Layered Process Audits (LPAs) represent a significant element of improving the quality management system at a company. Effective organisation management, apart from planning and monitoring of the particular processes, requires accurate and effective verification of sources or the occurring non-compliances and implementing adequate remedial actions. The characteristic feature of an LPA is that employees at all levels of the company hierarchy are responsible for carrying out audits.
What exactly do layered audits mean and why are they implemented by the most profitable companies in the world?
What are layered process audits?
Internal audit (including 5S, LPA or TPM) is a set of simple and effective methods which contribute to establishing and maintaining high production quality. It is related to verification of compliance of the operating standards, staff competence and operation of the company as a whole.
LPAs have been developed for checking the compliance of a production processes with the standards and strictly determined specifications, as well as implementation of changes or corrective actions in case of detecting non-compliance. They are mainly applied in controlling manufacturing processes in many sectors around the world. Outside of industry, they are applied less frequently.
Layered audits also comprise the following activities:
- determination of audit levels and their schedules,
- identification of all high-risk elements,
- checklist supporting the assessment of the current processes in compliance with the standards binding at an organisation,
- determination of remedial and corrective measures,
- systematic reviews of the audit results by the authorised persons.
Everyone is an auditor
Unlike in other types of audits, LPAs are not carried out by specialists of only one group.
Nearly everyone, regardless of their place in the organisation’s hierarchy, becomes an auditor. A production operator fulfils the same functions within an LPA as the plant manager. Thanks to that, every employee of the company is aware of the level of quality of the products manufactured. Yet, it must be remembered that the frequency of carrying audits by production staff is definitely higher than in the case of a Management Board member or even a Department Manager.
The first LPA layer is checking the quality of semi- products and correctness of the whole process by a production employee. At another step a supervisor verifies the key process stages and forwards feedback on the process compliance. If needed, remedial actions are introduced.
Identical control is carried out by the employees of further levels within the hierarchy of an organisation management. In that way everyone is an auditor within the meaning of the layered process audits.
Corrective and remedial actions
Identically as in the case of classical quality audits, within an LPA a plan of reaction to the non-compliance detected must be determined and prepared. Non-compliance must be properly documented and documents must generally accessible as a direct point of reference for further audits.
Any non-compliance detected during an LPA must be remedied within a strictly determined remedial or corrective actions. The actions planned for easily foreseeable non-compliance are sometimes prepared even before the planned audit and are based on prior experience of the organisation.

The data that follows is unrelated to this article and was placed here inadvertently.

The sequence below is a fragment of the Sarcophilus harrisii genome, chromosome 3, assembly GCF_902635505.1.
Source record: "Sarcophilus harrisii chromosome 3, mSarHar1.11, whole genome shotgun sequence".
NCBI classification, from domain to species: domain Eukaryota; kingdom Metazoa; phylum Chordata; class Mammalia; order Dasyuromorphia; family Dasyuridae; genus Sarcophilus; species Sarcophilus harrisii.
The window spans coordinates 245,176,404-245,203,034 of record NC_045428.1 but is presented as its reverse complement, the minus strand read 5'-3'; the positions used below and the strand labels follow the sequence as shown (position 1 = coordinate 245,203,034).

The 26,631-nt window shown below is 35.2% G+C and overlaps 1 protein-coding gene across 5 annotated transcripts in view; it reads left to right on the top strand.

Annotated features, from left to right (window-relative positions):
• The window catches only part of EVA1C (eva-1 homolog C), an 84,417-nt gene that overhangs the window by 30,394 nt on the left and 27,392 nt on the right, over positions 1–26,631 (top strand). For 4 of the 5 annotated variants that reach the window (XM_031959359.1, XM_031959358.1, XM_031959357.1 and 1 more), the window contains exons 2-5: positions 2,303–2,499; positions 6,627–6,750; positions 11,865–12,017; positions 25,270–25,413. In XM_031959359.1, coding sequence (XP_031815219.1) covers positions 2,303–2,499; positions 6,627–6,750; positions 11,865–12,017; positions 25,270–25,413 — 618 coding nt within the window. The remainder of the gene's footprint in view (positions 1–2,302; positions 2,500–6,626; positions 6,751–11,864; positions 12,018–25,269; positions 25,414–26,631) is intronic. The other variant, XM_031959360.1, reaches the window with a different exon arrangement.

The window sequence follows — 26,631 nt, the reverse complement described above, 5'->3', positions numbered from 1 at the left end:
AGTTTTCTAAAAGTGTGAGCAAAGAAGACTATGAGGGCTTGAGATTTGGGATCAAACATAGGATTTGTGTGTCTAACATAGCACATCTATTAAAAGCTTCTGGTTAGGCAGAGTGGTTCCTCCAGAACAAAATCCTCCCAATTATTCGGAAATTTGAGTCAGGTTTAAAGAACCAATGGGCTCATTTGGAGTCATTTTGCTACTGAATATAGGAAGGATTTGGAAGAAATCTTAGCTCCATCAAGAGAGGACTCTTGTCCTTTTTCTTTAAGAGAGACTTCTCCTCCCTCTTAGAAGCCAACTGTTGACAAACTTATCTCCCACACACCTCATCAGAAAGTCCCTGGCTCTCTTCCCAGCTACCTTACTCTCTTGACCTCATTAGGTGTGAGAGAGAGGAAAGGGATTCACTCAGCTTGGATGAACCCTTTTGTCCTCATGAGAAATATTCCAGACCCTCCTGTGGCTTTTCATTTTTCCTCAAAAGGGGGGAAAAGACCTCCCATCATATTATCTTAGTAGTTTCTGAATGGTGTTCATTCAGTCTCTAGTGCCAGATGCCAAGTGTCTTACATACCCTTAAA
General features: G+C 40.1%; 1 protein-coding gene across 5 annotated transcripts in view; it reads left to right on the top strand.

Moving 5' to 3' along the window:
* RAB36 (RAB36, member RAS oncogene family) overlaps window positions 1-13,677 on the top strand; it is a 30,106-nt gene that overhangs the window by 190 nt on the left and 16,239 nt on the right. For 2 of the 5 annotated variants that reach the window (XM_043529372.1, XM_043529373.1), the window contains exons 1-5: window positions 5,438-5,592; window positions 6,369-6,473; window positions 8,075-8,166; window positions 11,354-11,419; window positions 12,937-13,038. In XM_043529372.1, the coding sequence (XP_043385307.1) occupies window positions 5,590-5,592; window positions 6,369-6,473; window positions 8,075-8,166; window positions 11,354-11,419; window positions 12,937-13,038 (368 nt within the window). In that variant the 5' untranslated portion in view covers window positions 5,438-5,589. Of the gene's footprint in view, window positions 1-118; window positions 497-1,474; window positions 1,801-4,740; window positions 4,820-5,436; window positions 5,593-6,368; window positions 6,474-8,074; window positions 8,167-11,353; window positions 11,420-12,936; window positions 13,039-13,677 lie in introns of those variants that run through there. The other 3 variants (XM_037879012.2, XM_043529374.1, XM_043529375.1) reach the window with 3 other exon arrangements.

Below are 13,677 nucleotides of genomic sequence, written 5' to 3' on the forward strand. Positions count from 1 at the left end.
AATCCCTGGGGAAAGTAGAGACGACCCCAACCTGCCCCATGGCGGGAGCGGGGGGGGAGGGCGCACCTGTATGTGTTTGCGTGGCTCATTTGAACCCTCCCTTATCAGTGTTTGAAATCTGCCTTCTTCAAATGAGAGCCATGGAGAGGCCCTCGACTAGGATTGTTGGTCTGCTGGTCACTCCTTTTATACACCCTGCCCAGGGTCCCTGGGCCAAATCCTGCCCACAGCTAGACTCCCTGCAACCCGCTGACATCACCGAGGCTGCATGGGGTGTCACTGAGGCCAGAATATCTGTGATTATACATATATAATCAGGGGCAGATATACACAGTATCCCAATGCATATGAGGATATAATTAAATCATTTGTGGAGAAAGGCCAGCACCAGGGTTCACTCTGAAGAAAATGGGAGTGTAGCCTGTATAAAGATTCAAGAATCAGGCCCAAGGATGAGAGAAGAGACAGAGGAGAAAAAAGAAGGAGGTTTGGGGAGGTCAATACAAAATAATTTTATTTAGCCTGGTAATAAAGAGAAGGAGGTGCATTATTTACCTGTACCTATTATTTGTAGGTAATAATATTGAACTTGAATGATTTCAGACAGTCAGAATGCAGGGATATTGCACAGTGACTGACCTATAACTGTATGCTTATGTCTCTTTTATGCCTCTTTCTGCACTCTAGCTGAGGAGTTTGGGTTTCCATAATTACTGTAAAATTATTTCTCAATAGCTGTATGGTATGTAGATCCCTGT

Advantages for the company
The main advantages of implementing LPAs include but are not limited to:
- more effective standardisation of processes within an organisation,
- updating of the particular process stages,
- higher safety level on workstations
- ensuring interaction between the managers and production operators,
- direct feedback from the operators ensuring the possibility of immediate implementation of corrective actions,
- errors elimination,
- reduction of the quantity of waste,
- product quality improvement,
- higher customer satisfaction.
A layered audit is a very effective tool in the process of quality, productivity and safety improvement. Therefore, it has been broadly applied at production plants, particularly at the automotive sector. Layered audit implementation is required, for example, at the suppliers of such international giants as Chrysler General Motors.
LPAs are perfect to be applied both at corporations and at small family companies. Successful implementation guarantees a significant reduction of the number of complaints by effectively preventing of identical problems recurring in the future. It also enables quick identification of areas requiring improvement, and detecting points which generate production waste.
In LPA implementation it is of key importance to fully engage the employees at various levels of the organisation. Thanks to that, the achievement of the TQM principles is more effective. Layered audit may also be a perfect tool to improve the processes of the integrated safety, quality and environmental systems. It may also act as a signpost towards the improvement of production effectiveness, ergonomics of manufacturing processes but also minimising the number of errors.
A properly carried out layered audit, preceded by employee instruction and training, is a perfect tool for efficient management, which indirectly contributes to the improvement of results of the whole company.